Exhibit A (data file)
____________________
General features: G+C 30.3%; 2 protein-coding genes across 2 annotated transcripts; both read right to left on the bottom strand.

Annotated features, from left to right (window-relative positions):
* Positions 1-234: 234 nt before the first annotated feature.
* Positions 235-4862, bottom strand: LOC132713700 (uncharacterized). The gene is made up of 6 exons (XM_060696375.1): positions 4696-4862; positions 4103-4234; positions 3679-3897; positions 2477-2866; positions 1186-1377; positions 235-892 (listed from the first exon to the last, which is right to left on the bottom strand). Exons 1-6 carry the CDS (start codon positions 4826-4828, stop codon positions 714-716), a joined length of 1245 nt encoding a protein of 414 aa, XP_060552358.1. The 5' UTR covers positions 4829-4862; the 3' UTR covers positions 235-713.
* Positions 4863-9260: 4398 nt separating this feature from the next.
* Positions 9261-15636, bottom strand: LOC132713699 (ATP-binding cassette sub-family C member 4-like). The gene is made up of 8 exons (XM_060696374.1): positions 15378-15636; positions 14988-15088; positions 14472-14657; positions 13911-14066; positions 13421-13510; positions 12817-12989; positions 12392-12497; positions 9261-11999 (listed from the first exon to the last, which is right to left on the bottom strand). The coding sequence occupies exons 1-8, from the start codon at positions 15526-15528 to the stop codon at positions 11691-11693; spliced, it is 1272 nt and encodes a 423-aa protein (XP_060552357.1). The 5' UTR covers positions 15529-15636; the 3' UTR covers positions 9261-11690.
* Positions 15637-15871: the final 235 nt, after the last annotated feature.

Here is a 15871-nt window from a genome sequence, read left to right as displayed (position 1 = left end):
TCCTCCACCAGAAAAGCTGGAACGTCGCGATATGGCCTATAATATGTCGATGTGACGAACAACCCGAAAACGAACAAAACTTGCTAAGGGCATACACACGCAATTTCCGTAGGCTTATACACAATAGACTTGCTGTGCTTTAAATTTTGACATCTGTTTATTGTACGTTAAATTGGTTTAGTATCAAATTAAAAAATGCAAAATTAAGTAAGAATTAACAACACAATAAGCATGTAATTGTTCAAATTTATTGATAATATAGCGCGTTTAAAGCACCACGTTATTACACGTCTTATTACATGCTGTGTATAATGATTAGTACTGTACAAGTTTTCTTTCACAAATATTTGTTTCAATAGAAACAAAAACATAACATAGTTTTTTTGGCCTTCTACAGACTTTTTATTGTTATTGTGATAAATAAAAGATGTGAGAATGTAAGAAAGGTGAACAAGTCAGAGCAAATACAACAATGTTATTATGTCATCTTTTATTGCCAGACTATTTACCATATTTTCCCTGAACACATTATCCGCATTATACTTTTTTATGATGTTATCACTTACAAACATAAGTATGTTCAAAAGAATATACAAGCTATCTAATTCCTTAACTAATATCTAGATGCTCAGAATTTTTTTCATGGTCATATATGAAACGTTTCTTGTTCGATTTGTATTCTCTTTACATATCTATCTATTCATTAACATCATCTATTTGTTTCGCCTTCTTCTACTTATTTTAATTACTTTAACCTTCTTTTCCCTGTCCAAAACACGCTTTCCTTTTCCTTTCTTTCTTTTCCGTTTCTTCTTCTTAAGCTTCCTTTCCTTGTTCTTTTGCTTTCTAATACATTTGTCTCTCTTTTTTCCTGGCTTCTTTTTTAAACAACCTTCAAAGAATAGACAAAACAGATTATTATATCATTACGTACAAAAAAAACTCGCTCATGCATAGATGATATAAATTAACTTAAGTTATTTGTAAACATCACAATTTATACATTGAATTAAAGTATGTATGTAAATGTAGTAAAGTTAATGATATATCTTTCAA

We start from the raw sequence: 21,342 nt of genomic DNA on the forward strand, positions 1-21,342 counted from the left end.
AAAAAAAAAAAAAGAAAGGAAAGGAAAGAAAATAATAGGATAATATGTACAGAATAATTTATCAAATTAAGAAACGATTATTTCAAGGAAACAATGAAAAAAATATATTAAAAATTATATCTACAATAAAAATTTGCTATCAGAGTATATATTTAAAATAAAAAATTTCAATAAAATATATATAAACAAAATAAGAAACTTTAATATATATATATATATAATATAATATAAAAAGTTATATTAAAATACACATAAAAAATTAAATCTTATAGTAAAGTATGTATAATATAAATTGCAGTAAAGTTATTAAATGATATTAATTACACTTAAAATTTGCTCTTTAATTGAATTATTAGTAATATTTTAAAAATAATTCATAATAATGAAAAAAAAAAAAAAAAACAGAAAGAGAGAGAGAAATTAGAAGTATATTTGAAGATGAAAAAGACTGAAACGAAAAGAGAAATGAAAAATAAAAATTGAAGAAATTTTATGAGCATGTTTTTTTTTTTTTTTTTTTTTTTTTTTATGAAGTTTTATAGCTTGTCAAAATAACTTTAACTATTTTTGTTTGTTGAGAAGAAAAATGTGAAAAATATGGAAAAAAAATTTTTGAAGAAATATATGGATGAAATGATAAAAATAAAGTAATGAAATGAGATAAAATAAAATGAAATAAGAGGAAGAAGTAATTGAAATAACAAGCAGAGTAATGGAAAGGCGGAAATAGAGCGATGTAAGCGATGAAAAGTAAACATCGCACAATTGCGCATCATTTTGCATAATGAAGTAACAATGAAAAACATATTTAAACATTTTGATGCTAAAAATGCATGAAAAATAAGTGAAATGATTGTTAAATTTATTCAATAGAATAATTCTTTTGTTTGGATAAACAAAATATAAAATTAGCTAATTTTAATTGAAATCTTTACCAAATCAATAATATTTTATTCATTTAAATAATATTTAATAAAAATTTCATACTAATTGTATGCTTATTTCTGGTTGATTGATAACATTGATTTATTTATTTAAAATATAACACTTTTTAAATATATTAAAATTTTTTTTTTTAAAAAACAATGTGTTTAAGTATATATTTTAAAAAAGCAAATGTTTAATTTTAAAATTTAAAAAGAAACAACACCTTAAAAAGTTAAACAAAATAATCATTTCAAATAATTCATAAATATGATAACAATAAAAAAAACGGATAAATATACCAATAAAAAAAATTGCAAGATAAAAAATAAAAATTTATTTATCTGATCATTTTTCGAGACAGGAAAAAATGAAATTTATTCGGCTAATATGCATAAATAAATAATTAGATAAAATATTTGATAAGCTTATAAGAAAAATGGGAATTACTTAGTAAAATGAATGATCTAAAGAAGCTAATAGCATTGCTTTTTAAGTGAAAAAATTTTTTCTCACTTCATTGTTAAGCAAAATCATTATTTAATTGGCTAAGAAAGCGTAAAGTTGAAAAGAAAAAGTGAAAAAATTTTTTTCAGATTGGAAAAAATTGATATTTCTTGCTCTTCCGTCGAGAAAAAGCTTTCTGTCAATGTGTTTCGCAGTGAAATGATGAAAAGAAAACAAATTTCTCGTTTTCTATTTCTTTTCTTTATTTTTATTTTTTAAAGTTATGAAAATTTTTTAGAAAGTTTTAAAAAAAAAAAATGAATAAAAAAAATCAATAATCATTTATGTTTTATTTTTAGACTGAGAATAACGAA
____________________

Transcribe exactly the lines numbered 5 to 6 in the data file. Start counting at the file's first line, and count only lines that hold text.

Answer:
* Positions 4863-9260: 4398 nt separating this feature from the next.
* Positions 9261-15636, bottom strand: LOC132713699 (ATP-binding cassette sub-family C member 4-like). The gene is made up of 8 exons (XM_060696374.1): positions 15378-15636; positions 14988-15088; positions 14472-14657; positions 13911-14066; positions 13421-13510; positions 12817-12989; positions 12392-12497; positions 9261-11999 (listed from the first exon to the last, which is right to left on the bottom strand). The coding sequence occupies exons 1-8, from the start codon at positions 15526-15528 to the stop codon at positions 11691-11693; spliced, it is 1272 nt and encodes a 423-aa protein (XP_060552357.1). The 5' UTR covers positions 15529-15636; the 3' UTR covers positions 9261-11690.